10 Hot Trends and Insights on Digital Transformation for 2021

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2021 digital transformation trends

10 Hot Trends and Insights on Digital Transformation for 2021

The events of 2020 accelerated digital transformation for industrial companies, particularly in bringing it to their front-line teams. The need to meet the challenges created by COVID-19 moved some organizations quickly from experimenting and dabbling in digital transformation to a full-throated and strategic commitment.

So if 2020 was a wake-up call, it looks like 2021 will be the year that many more companies are motivated to move much more quickly. To take a look at exactly how that may play out, we’ve assembled a range of insights and predictions we heard from industry analysts and experts – including those who have been guests on the AR Insights Webinar series we started last year.

Here are 10 key insights and predictions from both published research and thoughts from our guests on the AR Insights Webinars we did with thought leaders from International Data Corporation (IDC), Deloitte and Capgemini.

1) Prediction: Digital Transformation is just starting

This prediction was highlighted in the January 2021 publication of a new survey from technology giant IBM, which recently surveyed 380 CIOs and CTOs of mid-sized and large companies in the United States and the UK and found that 60% say their company’s IT modernization program is not yet ready for the future.

According to IBM, some 24 per cent of respondents to The State of IT Transformation Study conducted by the Managed Infrastructure Services unit of IBM’s Global Technology Services division say their company is just starting its IT modernization journey or has yet to begin modernizing, with about a third surveyed saying they are still in the midst of transformation.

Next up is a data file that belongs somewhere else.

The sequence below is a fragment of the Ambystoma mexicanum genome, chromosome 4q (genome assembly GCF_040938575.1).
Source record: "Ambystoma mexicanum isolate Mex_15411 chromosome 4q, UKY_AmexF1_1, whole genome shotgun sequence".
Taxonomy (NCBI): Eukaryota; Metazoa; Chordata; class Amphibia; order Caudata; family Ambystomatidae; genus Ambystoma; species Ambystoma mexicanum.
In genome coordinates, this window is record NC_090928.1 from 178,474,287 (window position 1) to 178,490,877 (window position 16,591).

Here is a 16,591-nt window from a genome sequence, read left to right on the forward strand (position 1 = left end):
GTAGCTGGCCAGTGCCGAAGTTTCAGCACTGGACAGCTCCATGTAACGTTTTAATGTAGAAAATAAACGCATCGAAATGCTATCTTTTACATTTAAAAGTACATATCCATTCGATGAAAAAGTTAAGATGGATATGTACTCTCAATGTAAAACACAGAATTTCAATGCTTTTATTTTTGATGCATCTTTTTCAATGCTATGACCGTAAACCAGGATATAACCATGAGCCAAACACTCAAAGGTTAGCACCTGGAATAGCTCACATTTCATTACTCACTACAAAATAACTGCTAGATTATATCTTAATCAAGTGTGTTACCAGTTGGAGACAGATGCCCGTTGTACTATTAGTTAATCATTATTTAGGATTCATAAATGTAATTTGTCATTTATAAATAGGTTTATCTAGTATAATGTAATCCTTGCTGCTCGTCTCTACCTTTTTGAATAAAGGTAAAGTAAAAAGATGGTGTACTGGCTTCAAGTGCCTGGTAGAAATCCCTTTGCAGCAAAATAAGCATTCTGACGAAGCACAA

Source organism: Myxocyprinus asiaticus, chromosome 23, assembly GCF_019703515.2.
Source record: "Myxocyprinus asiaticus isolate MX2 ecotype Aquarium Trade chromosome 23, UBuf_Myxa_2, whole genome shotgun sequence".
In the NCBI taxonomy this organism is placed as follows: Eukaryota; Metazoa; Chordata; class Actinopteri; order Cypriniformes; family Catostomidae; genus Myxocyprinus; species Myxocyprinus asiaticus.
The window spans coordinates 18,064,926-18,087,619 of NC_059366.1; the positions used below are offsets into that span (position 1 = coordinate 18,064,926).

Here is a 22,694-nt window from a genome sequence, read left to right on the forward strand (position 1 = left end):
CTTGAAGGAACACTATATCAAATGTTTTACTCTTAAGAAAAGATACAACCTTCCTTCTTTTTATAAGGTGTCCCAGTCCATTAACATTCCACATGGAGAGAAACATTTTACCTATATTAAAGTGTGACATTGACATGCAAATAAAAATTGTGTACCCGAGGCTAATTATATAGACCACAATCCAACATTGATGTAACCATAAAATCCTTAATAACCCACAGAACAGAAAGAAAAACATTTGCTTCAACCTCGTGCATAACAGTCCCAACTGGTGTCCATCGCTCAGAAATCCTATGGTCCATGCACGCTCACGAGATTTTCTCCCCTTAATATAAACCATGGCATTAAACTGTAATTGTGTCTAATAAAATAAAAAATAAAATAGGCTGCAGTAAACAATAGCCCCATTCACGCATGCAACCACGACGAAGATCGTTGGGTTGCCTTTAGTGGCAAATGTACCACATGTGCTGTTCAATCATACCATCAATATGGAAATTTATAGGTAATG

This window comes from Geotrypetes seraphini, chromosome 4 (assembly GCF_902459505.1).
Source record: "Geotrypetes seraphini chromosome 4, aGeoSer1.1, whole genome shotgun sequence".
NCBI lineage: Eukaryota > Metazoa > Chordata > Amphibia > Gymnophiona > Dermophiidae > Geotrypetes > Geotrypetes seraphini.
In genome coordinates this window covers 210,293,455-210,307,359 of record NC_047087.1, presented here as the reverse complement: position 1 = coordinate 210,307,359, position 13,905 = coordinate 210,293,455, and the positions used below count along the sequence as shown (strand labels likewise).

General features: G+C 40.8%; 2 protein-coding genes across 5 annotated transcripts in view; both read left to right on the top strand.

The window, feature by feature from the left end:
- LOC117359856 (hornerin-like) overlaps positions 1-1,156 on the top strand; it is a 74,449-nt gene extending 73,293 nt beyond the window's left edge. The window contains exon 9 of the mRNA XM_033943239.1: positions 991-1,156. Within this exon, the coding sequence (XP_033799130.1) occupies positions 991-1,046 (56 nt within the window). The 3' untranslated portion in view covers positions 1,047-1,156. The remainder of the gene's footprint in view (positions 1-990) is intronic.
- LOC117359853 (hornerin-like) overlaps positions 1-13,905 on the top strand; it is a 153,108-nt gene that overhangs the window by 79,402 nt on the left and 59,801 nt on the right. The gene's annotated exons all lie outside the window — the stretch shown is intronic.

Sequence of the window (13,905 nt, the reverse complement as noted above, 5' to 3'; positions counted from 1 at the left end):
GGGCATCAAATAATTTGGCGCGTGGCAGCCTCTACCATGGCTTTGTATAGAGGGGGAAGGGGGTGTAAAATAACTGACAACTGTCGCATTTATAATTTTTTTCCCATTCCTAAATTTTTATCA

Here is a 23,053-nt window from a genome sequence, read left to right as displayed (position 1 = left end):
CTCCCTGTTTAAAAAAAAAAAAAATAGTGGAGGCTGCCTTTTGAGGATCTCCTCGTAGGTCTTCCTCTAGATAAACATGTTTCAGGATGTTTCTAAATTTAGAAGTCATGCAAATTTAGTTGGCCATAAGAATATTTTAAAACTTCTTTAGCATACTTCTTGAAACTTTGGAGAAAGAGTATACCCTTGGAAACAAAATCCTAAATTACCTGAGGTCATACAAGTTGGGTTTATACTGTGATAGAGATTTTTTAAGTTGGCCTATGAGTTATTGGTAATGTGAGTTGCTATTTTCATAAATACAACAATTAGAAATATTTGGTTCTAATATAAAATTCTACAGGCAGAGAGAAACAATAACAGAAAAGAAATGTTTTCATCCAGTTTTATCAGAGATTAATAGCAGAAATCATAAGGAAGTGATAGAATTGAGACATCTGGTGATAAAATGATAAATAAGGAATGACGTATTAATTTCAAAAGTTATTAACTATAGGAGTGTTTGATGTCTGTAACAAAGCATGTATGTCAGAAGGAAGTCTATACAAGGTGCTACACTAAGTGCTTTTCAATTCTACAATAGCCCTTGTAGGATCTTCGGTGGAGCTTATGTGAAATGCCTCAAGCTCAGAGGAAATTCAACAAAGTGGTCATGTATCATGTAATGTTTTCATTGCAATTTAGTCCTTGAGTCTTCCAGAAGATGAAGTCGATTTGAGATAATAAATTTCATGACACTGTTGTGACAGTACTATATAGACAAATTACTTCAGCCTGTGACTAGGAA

2) Prediction: Enterprises are on a fast track to cloud-centric infrastructures

September 2020 forecast from International Data Corporation (IDC) predicted that, by the end of 2021, some 80% of enterprises will put in place a mechanism to shift to cloud-centric infrastructure twice as fast as before the pandemic.

3) Insight: There are key factors that will speed success

In an October 2020 survey. McKinsey & Company looked at some of the factors necessary for a successful digital transformation.

The results were fascinating – and showed that:

  • Implementing digital tools to make information more accessible across an organization more than doubled the success rate of digital transformation
  • Implementing digital “self-serve” technology for both employees and/or business partners also achieved a doubling of digital transformation success
  • Similar results were achieved by modifying standard operating procedures to include new digital technologies.

4) Prediction: Effective use of data will make us safer, smarter and more productive

According to Tom Mainelli, Group Vice President at IDC, there will be a greater focus this year on Environmental Health and Safety (EH&S). In our Webinar last year, he predicted that enterprises will continue to grapple with how do meet the dual challenge of keeping front line teams healthy and safe – as well as driving efficiency and productivity.

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“While a lot of this is happening ad hoc right now, what we will begin to see over time is that efficiency will be driven by data, not just best practices,” he said. “Let’s say we’re looking at three different factories and we’ve established what we think are the best practices in those places. But when you’re capturing this and you’re looking at best practices and monitoring those things, things start to bubble up. A lot of this is going to be sort of done manually in the early days but over time – as platforms evolve and AI gets involved – we’re going to be able to bubble this stuff up and drive greater efficiencies just by using these tools.”

For the rest of 2021 insights and predictions, read the full blog post here on the Atheer website.

 

About the Author

Geof WheelwrightThis article was written by Geof Wheelwright, Contributing Author, a technology journalist for more than 25 years (including work for The Times of London, the Financial Times, Newsweek, Time Magazine, The Guardian and trade publications such as Computerworld and Geekwire).

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